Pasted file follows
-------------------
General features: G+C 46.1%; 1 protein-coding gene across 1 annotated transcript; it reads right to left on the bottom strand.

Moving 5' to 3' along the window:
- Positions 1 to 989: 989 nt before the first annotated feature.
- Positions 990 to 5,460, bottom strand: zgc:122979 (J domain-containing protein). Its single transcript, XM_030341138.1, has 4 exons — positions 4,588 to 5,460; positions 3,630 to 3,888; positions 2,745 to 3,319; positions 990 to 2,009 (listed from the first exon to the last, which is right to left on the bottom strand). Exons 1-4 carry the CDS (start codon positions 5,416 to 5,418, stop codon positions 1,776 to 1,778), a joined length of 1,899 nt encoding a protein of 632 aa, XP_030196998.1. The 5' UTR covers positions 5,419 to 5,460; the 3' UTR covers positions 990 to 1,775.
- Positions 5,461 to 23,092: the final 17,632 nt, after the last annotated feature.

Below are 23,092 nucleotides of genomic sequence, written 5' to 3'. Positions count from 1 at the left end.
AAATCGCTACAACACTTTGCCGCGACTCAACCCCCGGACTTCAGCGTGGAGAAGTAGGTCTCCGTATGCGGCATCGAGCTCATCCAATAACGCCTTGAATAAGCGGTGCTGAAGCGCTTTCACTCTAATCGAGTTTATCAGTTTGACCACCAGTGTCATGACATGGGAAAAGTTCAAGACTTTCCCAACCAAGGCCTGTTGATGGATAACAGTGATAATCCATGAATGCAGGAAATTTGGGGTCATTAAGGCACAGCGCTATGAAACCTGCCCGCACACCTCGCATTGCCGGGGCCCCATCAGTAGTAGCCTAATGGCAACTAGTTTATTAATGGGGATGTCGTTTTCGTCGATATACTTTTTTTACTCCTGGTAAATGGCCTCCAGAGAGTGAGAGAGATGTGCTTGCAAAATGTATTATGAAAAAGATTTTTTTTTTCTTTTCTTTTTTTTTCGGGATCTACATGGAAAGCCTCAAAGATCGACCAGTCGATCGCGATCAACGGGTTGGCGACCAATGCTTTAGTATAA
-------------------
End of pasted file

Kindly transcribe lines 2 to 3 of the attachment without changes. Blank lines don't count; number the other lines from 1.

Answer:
Moving 5' to 3' along the window:
- Positions 1 to 989: 989 nt before the first annotated feature.